An ecosystem of accepting life with chronic pain: a meta-ethnography

Cassandra Macgregor*, David N. Blane, Emmanuelle Tulle, Claire L. Campbell, Ruth J. Barber, Clementine Hill O-Connor, Christopher Seenan

*Corresponding author for this work

Research output: Contribution to journalArticlepeer-review

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Background: Chronic pain is a highly prevalent long-term condition, experienced unequally, impacting both the individual living with pain, and wider society. ‘Acceptance’ of chronic pain is relevant to improved consultations in pain care, and navigating an approach towards evidence-based, long-term management and associated improvements in health. However, the concept proves difficult to measure, and primary qualitative studies of lived experiences show complexity related to our socio-cultural-political worlds, healthcare experiences, and difficulties with language and meaning. We framed acceptance of chronic pain as socially constructed and aimed to conceptualise the lived experiences of acceptance of chronic pain in adults.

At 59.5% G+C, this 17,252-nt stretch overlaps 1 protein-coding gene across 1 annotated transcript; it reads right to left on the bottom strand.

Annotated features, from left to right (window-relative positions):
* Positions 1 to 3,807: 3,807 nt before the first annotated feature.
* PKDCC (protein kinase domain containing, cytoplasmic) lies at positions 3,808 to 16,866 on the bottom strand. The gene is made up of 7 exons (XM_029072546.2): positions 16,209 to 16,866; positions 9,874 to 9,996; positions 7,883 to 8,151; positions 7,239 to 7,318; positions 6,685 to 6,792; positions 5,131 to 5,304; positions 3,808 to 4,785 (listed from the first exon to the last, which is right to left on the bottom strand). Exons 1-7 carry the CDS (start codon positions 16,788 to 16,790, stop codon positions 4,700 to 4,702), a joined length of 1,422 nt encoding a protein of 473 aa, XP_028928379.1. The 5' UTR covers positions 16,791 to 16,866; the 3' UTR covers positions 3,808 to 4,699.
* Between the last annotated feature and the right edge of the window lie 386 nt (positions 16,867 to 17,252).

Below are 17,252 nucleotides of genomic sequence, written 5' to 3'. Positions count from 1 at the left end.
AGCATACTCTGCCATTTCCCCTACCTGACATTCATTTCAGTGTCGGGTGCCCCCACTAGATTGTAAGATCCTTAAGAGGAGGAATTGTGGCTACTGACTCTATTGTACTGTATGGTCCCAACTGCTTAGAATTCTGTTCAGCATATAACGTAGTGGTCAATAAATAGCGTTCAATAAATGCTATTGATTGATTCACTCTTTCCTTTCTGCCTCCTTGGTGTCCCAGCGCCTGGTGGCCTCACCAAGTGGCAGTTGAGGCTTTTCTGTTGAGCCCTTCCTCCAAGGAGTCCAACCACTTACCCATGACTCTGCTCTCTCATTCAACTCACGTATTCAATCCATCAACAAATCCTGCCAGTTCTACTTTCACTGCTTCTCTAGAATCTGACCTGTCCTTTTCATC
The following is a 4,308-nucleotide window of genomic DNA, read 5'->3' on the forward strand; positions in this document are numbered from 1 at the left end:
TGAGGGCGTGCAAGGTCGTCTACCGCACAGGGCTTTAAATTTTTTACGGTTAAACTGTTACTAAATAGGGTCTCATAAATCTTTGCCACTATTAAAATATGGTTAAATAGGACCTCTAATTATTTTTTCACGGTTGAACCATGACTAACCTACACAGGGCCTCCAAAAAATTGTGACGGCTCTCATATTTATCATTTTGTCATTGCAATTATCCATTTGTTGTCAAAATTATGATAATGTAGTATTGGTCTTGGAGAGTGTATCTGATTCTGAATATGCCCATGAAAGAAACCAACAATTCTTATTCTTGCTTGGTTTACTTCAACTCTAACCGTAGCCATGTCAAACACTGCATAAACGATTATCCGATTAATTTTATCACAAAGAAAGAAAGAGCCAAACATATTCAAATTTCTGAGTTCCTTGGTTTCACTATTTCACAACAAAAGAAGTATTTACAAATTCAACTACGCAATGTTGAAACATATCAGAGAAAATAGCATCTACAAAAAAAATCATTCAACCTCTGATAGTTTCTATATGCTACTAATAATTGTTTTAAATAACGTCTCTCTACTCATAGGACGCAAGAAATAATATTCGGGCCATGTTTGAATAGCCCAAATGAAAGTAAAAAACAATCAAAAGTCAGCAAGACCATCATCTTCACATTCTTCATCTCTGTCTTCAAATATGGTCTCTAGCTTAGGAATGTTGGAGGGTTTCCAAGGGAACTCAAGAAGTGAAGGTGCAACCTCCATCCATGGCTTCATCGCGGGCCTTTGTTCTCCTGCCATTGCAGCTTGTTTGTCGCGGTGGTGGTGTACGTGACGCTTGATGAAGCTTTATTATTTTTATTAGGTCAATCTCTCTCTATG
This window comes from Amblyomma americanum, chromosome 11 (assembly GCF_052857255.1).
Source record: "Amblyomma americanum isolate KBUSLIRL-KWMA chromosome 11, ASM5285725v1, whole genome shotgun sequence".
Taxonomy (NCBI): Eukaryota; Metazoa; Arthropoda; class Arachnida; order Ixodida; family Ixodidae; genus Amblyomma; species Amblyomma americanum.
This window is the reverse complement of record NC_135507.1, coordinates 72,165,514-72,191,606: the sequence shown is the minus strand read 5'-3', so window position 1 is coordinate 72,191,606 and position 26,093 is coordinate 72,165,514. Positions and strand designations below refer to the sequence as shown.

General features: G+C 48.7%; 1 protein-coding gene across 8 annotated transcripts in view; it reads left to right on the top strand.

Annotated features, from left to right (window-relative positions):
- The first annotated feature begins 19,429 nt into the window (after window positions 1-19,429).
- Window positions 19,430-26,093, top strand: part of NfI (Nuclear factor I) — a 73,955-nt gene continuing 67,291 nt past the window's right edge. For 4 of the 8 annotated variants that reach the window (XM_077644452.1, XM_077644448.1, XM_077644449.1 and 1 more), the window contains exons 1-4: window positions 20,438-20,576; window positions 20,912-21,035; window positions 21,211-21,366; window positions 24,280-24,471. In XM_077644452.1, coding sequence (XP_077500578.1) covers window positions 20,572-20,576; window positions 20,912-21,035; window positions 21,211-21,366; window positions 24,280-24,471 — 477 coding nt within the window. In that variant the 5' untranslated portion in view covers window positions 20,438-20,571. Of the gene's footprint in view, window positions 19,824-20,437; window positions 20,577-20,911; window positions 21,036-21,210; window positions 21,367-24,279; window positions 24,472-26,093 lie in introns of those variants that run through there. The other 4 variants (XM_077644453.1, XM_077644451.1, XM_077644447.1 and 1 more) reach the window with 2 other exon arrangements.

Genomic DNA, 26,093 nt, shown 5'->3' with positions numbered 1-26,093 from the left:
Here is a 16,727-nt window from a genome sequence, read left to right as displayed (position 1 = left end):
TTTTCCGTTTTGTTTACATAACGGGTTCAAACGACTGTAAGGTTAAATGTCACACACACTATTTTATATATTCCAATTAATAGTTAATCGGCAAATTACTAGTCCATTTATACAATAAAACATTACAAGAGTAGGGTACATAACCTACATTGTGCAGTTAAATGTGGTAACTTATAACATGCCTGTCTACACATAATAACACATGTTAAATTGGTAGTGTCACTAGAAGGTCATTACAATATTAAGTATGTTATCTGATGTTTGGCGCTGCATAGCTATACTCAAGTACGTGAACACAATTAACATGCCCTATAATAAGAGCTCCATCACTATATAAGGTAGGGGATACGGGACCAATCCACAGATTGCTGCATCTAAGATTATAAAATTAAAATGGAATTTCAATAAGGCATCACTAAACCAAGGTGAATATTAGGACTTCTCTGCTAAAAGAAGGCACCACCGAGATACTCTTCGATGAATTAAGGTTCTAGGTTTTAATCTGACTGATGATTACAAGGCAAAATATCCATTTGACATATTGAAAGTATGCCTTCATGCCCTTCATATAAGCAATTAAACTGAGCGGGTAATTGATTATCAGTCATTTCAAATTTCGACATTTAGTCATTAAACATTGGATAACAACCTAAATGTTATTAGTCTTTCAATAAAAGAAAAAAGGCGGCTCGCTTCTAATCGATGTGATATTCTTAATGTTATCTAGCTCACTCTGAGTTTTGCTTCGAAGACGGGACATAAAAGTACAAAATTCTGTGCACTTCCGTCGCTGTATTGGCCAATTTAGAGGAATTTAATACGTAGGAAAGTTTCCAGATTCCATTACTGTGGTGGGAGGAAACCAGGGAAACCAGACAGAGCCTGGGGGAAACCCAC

Methods: We conducted a systematic search and screening process, followed by qualitative, interpretive, literature synthesis using Meta-ethnography. We included qualitative studies using chronic pain as the primary condition, where the study included an aim to research the acceptance concept. We conducted each stage of the synthesis with co-researchers of differing disciplinary backgrounds, and with lived experiences of chronic pain.

Findings: We included 10 qualitative studies from Canada, Sweden, The Netherlands, Ireland, UK, Australia and New Zealand. Our ‘lines of argument’ include a fluid and continuous journey with fluctuating states of acceptance; language and meaning of acceptance and chronic pain, a challenge to identity in a capitalist, ableist society and the limits to individualism; a caring, supportive and coherent system. The conceptual framework of the meta-ethnography is represented by a rosebush with interconnected branches, holding both roses and thorns, such is the nature of accepting life with chronic pain.

Conclusion: Our findings broaden conceptualisation of ‘acceptance of chronic pain’ beyond an individual factor, to a fluid and continuous journey, interconnected with our socio-cultural-political worlds; an ecosystem.
Original languageEnglish
Number of pages17
JournalBritish Journal of Pain
Early online date7 May 2024
Publication statusE-pub ahead of print - 7 May 2024


  • Acceptance
  • biopsychosocial
  • chronic pain
  • healthcare
  • health inequities
  • meta-ethnography
  • qualitative methods

ASJC Scopus subject areas

  • Anesthesiology and Pain Medicine


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